Re: [TLS] TLS client puzzles

Kyle Rose <> Thu, 30 June 2016 02:00 UTC

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From: Kyle Rose <>
Date: Wed, 29 Jun 2016 22:00:08 -0400
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To: Christian Huitema <>
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Subject: Re: [TLS] TLS client puzzles
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On Wed, Jun 29, 2016 at 5:41 PM, Christian Huitema <>

> On Wednesday, June 29, 2016 2:08 PM, Kyle Rose wrote:
> >
> > Raising the cost of requests has a similar problem in that you're
> punishing
> > every client, but in doing so you do allow all clients capable of
> absorbing
> > the increased cost (e.g., memory, computing power) to get access to the
> > resources they need if the user is willing to accept that cost (e.g.,
> energy,
> > latency).
> The obvious issue with the "proof of work" defense against DDOS is that
> the bot nets can do more work than many legitimate clients. The puzzle
> approach will cut off the least capable legitimate clients, such as old
> phones or IOT devices. It will not cut off the PC enrolled in a bot net. It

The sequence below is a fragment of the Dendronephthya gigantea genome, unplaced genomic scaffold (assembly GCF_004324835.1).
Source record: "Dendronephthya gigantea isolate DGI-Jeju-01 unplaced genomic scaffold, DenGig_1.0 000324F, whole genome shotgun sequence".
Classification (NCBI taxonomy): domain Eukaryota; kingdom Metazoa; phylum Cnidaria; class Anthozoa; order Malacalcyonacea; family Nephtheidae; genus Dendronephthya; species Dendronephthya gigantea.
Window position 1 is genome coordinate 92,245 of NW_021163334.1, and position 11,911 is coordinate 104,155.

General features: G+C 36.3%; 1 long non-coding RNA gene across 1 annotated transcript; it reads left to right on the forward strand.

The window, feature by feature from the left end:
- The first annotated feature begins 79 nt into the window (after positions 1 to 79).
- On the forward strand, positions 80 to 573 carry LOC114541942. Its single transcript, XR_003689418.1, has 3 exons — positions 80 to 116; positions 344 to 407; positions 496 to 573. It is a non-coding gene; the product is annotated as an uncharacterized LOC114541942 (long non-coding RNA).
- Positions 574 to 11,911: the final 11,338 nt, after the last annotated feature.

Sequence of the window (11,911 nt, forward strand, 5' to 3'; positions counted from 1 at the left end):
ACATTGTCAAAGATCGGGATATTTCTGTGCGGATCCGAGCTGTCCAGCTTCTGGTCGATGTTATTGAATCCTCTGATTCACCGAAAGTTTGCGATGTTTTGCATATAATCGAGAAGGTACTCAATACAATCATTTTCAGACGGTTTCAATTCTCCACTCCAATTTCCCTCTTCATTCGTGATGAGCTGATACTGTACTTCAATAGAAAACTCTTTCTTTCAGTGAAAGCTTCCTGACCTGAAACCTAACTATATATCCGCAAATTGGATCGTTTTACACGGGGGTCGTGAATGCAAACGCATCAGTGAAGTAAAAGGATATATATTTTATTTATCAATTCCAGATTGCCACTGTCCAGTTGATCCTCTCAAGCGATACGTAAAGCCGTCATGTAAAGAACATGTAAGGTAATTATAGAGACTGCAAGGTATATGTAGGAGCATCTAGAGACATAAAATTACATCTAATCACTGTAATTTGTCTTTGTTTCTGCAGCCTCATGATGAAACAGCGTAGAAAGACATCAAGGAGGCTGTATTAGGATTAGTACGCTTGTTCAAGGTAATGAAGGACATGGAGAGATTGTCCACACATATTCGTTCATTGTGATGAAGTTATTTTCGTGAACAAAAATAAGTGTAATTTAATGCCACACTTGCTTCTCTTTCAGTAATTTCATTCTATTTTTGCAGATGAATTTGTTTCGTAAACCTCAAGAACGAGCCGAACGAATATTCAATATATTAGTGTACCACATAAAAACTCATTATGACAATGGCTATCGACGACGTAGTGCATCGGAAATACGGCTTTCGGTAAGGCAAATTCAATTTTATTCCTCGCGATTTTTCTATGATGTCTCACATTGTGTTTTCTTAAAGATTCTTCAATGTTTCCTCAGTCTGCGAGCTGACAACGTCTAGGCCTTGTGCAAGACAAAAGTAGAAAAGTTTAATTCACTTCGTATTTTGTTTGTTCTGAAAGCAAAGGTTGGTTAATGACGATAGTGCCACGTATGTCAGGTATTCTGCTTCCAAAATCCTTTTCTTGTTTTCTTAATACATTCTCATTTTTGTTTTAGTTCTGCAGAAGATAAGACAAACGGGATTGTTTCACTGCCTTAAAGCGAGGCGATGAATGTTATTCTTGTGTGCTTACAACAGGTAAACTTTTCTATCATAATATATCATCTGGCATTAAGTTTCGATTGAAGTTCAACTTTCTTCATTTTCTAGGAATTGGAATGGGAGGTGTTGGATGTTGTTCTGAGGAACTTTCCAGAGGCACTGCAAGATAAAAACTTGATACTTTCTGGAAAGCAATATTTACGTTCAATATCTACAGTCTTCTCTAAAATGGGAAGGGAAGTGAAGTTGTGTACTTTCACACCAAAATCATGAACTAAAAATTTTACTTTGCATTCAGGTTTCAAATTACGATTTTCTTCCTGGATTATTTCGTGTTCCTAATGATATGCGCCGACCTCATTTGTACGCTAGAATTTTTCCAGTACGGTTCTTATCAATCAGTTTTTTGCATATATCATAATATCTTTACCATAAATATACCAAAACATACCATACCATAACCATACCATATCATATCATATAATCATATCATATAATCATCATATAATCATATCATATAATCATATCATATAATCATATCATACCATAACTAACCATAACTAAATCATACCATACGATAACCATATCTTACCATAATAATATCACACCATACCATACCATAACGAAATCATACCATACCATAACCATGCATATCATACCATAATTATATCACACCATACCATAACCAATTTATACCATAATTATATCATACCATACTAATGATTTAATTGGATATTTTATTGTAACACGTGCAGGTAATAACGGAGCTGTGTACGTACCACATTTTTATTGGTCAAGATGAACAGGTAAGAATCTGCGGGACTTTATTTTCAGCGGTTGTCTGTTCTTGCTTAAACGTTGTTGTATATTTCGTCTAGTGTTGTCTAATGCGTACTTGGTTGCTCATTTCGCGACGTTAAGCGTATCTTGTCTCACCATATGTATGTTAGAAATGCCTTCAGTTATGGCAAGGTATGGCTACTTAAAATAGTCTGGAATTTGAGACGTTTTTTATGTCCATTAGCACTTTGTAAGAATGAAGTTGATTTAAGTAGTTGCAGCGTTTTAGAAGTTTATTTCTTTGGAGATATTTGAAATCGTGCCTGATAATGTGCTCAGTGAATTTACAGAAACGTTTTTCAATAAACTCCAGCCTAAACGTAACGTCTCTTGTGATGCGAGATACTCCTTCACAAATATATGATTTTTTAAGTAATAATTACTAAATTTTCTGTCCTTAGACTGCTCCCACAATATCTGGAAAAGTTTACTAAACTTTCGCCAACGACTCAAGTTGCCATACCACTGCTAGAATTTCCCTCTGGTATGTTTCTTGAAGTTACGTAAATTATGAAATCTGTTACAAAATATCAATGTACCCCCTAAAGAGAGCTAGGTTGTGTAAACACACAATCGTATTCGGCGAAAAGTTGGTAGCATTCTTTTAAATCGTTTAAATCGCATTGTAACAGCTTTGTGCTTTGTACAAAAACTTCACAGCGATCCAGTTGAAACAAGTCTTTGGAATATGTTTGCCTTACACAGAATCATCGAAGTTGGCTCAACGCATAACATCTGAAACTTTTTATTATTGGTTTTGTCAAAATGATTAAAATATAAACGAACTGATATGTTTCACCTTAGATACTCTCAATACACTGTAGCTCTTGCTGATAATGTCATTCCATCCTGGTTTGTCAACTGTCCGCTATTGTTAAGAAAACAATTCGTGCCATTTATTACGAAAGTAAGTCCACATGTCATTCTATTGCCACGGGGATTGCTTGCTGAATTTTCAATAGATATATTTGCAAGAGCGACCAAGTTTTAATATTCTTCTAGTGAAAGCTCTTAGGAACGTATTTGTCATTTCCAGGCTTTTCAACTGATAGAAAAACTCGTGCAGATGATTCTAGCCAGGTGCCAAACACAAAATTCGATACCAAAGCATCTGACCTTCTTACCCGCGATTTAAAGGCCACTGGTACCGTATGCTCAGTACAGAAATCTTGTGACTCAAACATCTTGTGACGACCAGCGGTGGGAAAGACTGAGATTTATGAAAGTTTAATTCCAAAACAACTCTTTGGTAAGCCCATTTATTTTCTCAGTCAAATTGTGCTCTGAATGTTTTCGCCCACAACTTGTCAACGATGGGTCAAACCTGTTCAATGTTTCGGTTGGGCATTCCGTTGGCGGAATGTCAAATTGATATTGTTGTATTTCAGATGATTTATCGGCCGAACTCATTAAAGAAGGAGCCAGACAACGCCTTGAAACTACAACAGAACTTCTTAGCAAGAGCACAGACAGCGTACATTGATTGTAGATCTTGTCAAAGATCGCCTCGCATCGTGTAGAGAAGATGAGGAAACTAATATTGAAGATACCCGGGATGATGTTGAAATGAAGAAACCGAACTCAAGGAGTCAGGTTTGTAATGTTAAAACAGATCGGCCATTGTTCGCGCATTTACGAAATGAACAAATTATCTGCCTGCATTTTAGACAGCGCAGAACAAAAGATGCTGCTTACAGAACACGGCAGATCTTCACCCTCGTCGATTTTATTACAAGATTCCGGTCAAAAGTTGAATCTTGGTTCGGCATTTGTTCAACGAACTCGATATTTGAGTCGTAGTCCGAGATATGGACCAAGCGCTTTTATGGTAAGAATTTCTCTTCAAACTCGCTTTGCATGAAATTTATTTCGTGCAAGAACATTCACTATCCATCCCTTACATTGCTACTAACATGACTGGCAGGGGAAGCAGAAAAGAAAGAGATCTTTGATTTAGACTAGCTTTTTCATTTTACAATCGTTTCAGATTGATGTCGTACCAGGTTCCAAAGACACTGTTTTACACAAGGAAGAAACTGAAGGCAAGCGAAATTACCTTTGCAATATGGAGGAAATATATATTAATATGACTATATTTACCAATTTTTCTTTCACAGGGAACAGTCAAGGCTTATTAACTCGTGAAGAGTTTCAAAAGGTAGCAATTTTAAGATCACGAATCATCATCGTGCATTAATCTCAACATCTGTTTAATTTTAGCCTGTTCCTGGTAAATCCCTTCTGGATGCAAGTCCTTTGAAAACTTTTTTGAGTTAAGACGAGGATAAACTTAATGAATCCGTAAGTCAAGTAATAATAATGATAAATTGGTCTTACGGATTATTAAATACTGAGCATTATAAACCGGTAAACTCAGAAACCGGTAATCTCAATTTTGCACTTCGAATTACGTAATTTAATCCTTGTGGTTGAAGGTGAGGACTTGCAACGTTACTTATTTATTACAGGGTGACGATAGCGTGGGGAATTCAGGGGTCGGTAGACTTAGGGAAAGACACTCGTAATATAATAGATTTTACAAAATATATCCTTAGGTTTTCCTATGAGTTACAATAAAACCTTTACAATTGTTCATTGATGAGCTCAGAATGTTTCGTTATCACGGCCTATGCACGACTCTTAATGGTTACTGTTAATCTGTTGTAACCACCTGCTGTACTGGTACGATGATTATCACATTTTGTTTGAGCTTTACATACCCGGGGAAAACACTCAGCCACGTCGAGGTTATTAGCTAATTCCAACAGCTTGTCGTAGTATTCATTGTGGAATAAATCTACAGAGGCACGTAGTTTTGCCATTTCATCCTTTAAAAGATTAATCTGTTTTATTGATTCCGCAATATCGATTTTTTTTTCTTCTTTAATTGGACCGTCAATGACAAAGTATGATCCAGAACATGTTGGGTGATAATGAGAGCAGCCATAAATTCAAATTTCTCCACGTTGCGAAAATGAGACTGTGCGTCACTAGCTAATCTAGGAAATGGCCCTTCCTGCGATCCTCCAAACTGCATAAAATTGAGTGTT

> will merely slow it down a little. But then, you could have the same effect
> by just delaying the response and enforcing one connection per client.

I agree with you that the above seems equivalent in theory, but in practice
it might not be feasible.

The biggest obstacle seems to be enforcing one connection per client. Let's
say rate limiting on a per-client basis doesn't work because many of your
clients are behind a NAT; or because the attacker is using IPv6 and
generates a ton of temporary addresses that make the situation
indistinguishable from many legitimate clients in the same subnet. So you
can either serve one (or a small N) of them at a time, or you drop that
restriction and allow a single client to mount an asymmetric attack.

Alternatively, what if you have lots of geographically-distributed servers
and can't share client rate limiting state among them quickly enough to
detect and blacklist attackers?

It's possible there are additional asymmetric attack vectors I'm not
thinking of, which is why I like this as a general defense against a class
of attacks. I mostly agree it's mostly worthless when you have one server
facing a botnet of 100,000 machines, but frankly that one server is a
sitting duck regardless of countermeasures. OTOH, what if you have 20,000
servers facing such a botnet? Client puzzles effectively become a mechanism
for enforcing distributed rate limiting, and could be used to dramatically
raise the cost of mounting such an attack.

I have to think a lot more about the IoT/resource-constrained client
problem, but I still don't think the existence of clients that would be  by
this scheme